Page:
Published January 1, 2013. From Cook's Illustrated.
What should be a satisfying breakfast treat is often a dry, chewy regret. The key to a moist, tender crumb turned out to be choosing the proper oats and treating them right.
Oats are dry and tough, making them difficult to incorporate into a tender crumb. And the loads of spices and sugar in most recipes easily overwhelm the oats’ mild, nutty flavor.
We were determined to bake our way to a richly flavored, moist, and tender oatmeal muffin that boasted the best qualities of a great bowl of oatmeal.
In order for our old-fashioned oats—which we toasted in butter to deepen their flavor—to cook through completely, we processed them in our food processor. This finely ground oat flour readily absorbed liquid and fully softened once incorporated into the batter and baked. To allow the flour to fully hydrate, we gave it a 20-minute rest after mixing. The only caveat was that the oat flour occasionally developed a few large clumps that stubbornly refused to hydrate and dissolve into the batter during baking, leaving dry, floury pockets in the finished muffins. To avoid this, we used a technique called whisk folding. This developed minimal gluten and helped rupture any remaining pockets of dry ingredients.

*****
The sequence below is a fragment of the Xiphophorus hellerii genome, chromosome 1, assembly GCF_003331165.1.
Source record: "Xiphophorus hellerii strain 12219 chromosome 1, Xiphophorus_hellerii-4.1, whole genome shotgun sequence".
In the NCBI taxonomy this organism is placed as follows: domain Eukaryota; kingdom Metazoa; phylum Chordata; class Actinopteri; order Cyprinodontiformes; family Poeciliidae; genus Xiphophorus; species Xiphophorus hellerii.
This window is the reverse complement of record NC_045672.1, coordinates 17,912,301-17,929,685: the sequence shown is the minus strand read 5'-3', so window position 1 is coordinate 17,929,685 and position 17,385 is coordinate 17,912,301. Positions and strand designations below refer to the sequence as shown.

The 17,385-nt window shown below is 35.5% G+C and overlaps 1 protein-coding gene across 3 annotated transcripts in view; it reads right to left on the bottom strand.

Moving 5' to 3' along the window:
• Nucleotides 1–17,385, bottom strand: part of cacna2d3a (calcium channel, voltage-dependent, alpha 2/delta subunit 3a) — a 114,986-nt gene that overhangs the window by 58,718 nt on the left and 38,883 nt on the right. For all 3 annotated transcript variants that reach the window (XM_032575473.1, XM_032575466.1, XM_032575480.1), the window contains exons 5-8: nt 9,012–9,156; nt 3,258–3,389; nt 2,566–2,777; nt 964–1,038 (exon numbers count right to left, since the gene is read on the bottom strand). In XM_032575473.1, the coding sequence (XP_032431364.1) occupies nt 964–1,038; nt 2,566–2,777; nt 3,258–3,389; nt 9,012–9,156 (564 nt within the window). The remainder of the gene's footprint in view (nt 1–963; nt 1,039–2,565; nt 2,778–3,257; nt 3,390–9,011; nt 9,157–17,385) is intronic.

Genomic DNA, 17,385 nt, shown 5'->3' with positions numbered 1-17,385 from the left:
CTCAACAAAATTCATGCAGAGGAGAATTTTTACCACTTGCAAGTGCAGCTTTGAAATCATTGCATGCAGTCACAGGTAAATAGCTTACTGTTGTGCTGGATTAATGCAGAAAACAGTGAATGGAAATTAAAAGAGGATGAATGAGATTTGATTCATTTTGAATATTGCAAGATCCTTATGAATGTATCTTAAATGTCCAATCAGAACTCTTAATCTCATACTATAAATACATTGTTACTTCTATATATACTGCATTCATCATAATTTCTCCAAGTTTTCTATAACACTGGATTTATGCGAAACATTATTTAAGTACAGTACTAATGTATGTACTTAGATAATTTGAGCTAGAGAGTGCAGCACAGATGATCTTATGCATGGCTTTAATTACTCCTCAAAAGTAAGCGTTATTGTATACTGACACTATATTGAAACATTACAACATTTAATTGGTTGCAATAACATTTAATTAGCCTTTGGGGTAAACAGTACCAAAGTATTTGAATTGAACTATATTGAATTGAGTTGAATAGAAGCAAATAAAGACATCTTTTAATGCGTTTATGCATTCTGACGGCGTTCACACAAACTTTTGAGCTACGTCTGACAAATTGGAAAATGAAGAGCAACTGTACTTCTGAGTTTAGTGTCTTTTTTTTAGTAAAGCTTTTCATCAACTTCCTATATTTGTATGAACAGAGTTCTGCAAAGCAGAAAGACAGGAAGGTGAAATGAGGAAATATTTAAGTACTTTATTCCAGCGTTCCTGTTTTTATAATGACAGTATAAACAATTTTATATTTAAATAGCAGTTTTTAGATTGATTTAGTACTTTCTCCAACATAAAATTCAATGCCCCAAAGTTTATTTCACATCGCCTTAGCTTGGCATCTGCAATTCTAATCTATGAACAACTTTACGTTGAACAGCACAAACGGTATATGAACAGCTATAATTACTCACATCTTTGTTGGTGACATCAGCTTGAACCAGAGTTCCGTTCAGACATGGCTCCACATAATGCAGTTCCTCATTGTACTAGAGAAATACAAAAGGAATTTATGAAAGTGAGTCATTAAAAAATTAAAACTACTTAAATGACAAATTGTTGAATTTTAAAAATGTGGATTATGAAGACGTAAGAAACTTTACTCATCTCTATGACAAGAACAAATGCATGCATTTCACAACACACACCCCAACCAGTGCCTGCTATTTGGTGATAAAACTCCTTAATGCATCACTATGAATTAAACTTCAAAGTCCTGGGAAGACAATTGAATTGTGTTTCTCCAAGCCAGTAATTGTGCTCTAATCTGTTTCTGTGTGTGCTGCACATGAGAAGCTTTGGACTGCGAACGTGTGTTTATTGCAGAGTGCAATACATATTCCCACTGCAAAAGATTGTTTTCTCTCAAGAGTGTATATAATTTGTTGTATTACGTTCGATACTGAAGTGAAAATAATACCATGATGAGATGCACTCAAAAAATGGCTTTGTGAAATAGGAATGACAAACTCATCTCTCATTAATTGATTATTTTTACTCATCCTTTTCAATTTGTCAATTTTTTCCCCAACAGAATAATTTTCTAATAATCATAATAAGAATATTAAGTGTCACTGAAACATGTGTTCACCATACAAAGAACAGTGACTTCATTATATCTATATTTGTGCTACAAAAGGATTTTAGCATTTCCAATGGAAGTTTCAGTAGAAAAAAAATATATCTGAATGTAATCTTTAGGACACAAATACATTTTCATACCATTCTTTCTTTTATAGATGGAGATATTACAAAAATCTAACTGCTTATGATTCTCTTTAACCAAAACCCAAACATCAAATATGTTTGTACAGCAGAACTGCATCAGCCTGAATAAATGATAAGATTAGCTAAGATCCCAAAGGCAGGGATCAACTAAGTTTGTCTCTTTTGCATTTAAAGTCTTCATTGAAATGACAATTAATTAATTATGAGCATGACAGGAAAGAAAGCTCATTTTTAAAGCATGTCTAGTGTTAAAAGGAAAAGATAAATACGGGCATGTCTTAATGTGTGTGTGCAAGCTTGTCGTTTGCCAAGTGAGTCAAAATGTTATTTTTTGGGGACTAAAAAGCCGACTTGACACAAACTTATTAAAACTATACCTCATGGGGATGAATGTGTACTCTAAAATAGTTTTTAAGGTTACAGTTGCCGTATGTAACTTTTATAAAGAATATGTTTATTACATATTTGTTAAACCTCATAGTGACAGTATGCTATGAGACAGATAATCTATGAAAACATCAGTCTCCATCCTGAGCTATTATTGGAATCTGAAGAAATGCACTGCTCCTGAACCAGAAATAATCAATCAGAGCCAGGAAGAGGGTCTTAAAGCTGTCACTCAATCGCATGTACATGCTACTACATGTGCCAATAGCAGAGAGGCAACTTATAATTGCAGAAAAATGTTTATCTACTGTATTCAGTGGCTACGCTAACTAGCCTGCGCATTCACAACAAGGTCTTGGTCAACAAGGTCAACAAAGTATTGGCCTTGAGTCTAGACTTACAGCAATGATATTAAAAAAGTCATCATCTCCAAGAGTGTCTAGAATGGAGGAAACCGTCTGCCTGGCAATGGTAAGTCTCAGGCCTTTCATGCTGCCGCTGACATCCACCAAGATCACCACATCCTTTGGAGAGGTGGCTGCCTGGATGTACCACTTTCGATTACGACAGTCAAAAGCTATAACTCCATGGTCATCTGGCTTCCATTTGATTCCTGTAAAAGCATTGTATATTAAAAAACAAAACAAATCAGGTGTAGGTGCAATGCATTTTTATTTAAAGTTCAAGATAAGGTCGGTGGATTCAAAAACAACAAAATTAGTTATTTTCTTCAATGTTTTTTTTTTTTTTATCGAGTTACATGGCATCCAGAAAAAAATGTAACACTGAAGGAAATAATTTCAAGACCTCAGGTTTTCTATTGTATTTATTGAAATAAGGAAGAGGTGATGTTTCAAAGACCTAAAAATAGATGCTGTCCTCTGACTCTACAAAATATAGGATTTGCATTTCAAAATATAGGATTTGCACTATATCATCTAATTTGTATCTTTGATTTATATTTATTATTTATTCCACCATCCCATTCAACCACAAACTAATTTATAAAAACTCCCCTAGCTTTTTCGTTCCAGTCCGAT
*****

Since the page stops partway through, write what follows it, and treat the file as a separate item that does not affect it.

With the texture in place, we turned our attention to topping. The perfect adornment proved to be a crisp-inspired mixture of oats, pecans, brown sugar, flour, melted butter, salt, and a hint of cinnamon.list of recipes